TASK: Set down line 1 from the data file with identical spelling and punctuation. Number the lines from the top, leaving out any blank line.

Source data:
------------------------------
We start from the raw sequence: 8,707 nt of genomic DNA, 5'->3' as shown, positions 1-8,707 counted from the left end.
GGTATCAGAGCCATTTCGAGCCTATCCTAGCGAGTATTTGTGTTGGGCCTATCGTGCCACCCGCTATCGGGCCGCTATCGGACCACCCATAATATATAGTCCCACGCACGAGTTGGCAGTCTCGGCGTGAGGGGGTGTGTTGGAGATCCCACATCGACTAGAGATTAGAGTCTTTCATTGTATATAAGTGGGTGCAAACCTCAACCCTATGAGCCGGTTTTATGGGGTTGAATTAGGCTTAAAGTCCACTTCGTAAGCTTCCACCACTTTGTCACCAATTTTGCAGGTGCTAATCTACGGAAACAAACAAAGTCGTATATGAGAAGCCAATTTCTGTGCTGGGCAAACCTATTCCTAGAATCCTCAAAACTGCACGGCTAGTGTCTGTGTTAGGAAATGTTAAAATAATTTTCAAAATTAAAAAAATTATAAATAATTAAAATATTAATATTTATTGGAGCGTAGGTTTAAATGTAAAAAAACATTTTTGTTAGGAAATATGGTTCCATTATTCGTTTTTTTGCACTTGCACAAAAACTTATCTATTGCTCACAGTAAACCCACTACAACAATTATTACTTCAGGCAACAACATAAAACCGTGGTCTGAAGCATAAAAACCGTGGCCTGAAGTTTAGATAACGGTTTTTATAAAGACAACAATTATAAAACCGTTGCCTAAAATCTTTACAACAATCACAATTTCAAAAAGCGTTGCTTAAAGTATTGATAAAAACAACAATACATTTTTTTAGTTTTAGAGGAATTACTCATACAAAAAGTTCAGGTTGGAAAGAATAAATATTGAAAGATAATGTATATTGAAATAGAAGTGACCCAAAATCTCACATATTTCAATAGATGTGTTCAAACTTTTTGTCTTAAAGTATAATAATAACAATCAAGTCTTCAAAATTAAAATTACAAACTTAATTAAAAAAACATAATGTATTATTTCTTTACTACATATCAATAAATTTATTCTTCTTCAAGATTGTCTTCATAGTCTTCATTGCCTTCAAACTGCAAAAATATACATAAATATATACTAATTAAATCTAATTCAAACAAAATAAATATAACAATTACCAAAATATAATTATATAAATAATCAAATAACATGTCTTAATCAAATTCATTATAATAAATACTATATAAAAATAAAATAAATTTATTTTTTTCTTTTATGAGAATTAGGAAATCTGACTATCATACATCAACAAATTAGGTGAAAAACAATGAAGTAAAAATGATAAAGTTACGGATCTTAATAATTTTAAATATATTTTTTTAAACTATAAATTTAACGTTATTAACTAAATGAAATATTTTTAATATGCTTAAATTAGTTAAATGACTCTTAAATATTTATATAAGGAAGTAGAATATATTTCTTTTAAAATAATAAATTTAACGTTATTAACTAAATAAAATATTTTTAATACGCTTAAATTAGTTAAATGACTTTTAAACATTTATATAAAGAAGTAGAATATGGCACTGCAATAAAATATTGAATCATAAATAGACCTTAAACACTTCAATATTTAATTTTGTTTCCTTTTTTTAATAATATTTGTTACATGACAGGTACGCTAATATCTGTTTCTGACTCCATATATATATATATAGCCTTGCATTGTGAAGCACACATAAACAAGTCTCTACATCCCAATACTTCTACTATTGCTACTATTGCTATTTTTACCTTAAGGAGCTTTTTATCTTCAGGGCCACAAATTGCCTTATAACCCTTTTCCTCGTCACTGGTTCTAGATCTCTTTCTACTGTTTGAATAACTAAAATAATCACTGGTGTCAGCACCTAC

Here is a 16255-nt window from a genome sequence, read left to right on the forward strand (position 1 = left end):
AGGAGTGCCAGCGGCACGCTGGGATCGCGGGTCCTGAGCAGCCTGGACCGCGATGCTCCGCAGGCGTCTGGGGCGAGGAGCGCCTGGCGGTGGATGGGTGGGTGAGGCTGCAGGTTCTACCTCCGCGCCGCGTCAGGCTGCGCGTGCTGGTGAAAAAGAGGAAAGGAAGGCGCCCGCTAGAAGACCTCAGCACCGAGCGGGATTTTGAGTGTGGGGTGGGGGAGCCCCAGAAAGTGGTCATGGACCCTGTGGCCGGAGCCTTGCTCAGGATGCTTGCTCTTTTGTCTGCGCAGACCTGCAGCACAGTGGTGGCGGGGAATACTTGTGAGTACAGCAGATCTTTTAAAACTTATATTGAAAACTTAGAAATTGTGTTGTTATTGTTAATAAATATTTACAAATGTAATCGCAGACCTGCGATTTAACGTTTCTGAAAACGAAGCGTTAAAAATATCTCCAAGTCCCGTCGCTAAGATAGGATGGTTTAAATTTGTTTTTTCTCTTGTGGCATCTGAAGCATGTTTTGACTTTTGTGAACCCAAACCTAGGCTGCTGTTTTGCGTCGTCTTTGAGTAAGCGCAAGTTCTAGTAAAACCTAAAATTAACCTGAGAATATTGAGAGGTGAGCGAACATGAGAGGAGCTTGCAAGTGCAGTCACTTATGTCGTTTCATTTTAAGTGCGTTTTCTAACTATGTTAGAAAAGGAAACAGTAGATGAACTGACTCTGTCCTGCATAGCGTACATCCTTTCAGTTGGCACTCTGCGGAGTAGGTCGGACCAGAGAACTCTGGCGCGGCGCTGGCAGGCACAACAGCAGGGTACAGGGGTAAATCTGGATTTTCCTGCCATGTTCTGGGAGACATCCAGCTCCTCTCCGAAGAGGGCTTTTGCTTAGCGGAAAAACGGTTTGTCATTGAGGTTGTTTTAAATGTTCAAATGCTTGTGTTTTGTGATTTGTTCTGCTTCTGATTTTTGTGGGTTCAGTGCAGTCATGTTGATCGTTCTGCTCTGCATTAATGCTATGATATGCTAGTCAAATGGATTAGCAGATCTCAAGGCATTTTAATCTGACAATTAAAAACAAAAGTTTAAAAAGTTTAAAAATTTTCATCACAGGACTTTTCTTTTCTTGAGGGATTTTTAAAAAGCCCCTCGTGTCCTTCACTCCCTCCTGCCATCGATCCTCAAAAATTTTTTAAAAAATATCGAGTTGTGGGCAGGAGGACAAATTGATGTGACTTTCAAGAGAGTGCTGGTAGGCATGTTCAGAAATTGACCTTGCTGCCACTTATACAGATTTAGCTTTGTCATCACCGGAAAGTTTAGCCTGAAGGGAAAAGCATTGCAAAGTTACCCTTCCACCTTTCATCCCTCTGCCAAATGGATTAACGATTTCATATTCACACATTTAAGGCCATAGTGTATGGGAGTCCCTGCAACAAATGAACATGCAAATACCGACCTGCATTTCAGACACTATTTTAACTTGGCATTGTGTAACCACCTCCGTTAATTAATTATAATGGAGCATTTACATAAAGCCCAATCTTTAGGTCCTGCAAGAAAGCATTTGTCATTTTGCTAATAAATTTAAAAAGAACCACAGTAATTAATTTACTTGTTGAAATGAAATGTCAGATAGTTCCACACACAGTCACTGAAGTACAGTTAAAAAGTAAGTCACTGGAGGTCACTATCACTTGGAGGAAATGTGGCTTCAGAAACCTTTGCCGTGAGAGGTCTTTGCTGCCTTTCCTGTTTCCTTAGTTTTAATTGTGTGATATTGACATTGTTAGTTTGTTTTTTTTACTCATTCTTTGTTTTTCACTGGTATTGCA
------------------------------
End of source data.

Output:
We start from the raw sequence: 8,707 nt of genomic DNA, 5'->3' as shown, positions 1-8,707 counted from the left end.